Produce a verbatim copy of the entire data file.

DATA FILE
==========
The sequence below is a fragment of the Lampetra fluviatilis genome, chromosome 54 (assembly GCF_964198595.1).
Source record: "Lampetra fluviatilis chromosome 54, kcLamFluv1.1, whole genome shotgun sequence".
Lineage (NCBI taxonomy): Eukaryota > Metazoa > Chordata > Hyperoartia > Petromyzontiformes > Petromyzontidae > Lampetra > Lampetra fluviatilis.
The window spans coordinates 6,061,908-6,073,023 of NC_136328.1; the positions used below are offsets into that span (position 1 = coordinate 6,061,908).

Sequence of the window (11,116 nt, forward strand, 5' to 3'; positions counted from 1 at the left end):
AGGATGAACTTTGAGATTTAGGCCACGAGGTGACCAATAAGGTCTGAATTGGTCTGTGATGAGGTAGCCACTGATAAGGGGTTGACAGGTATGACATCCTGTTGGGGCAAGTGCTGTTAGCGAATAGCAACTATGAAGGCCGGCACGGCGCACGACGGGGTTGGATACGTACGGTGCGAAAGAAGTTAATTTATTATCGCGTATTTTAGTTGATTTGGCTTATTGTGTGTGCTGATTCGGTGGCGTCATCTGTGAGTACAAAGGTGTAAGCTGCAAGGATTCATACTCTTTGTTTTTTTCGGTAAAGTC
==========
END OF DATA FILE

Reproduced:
The sequence below is a fragment of the Lampetra fluviatilis genome, chromosome 54 (assembly GCF_964198595.1).
Source record: "Lampetra fluviatilis chromosome 54, kcLamFluv1.1, whole genome shotgun sequence".
Lineage (NCBI taxonomy): Eukaryota > Metazoa > Chordata > Hyperoartia > Petromyzontiformes > Petromyzontidae > Lampetra > Lampetra fluviatilis.
The window spans coordinates 6,061,908-6,073,023 of NC_136328.1; the positions used below are offsets into that span (position 1 = coordinate 6,061,908).

Sequence of the window (11,116 nt, forward strand, 5' to 3'; positions counted from 1 at the left end):
AGGATGAACTTTGAGATTTAGGCCACGAGGTGACCAATAAGGTCTGAATTGGTCTGTGATGAGGTAGCCACTGATAAGGGGTTGACAGGTATGACATCCTGTTGGGGCAAGTGCTGTTAGCGAATAGCAACTATGAAGGCCGGCACGGCGCACGACGGGGTTGGATACGTACGGTGCGAAAGAAGTTAATTTATTATCGCGTATTTTAGTTGATTTGGCTTATTGTGTGTGCTGATTCGGTGGCGTCATCTGTGAGTACAAAGGTGTAAGCTGCAAGGATTCATACTCTTTGTTTTTTTCGGTAAAGTC